Use Ubuntu virtual machines to protect against Windows ransomware | Apertura Designs

Use Ubuntu virtual machines to protect against Windows ransomware

We've previously blogged (here and here) about the benefits of running Microsoft Windows as a virtual machine (VM) within Ubuntu. To recap, VMs enable a best of both worlds scenario for businesses: the incredible productivity and cost advantages of Ubuntu, combined with the ability to easily retain Windows-specific software where needed.

The sustained, disruptive fallout from Windows-based ransomware (including Wanna Cry) highlights another invaluable application for VMs. Ubuntu is known for being a highly-secure operating system—completely impervious to Windows-based virus infections. When Windows is installed as a VM, it is securely isolated from the host Ubuntu computer. This means that if the Windows VM becomes infected, the resulting disruption is confined to the VM only. The host Ubuntu computer is unaffected and continues to function normally.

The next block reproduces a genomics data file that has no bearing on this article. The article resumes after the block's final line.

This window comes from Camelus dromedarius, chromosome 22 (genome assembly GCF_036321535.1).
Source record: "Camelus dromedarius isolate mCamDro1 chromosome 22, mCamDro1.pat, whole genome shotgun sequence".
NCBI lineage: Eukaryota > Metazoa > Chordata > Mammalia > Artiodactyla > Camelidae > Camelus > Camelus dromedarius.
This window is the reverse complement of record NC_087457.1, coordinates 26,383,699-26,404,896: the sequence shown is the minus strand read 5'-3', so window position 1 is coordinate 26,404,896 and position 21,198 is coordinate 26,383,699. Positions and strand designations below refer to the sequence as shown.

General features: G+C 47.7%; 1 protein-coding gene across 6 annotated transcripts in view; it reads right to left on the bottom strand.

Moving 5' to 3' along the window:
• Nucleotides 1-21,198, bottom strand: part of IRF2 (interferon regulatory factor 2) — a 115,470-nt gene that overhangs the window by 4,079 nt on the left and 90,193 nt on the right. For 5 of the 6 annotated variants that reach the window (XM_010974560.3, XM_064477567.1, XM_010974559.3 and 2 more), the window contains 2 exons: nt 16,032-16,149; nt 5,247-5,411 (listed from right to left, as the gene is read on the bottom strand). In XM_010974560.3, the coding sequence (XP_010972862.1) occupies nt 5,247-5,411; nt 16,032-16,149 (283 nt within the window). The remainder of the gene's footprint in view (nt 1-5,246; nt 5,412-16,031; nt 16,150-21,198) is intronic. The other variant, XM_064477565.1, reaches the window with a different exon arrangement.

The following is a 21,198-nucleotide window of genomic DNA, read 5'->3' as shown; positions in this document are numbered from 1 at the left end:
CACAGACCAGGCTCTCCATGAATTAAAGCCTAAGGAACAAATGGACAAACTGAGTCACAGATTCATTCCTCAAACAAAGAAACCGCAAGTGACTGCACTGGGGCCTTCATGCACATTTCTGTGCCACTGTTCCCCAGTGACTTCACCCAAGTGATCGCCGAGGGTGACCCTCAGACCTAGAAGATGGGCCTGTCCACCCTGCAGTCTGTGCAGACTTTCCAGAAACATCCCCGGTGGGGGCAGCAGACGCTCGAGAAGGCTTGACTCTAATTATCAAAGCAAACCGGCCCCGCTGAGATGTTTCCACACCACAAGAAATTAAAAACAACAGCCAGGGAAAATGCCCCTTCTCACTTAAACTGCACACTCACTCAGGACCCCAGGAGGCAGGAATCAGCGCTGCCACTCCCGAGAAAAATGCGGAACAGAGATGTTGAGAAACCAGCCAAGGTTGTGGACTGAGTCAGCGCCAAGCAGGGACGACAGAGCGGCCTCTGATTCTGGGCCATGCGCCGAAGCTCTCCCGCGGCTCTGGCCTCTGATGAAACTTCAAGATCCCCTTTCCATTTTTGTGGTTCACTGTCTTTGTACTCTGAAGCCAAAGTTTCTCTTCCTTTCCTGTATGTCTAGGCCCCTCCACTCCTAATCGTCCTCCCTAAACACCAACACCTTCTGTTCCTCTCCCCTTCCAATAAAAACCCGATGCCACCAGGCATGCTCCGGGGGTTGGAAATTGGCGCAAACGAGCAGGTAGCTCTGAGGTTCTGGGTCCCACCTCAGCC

In addition, the snapshot feature of VM software (such as VirtualBox) provides an additional layer of resilience. A snapshot freezes the state of a VM at a precise point in time. As many snapshots as needed can be taken, and every snapshot can be restored—effectively resuming Windows to the time when the snapshot was created. This includes all installed software and settings, like a time machine for Windows. If the VM becomes infected (with ransomware or other types of malware), it can simply be restored to a previous snapshot. The process is instant and incurs no downtime.

Similarly, a Windows VM in combination with snapshots is a safe, secure method for opening potentially unsafe files and email attachments. If the VM becomes infected through such means, simply restore from a snapshot and continue working. There is practically no interruption in workflow—compared with the days of downtime involved for folks trapped by using full infected Windows PCs.

The sustained flood of ransomware attacks simply continues Windows' historically poor security track record—and with no end in sight, it's the perfect time to investigate using virtual machines to help safeguard your business.

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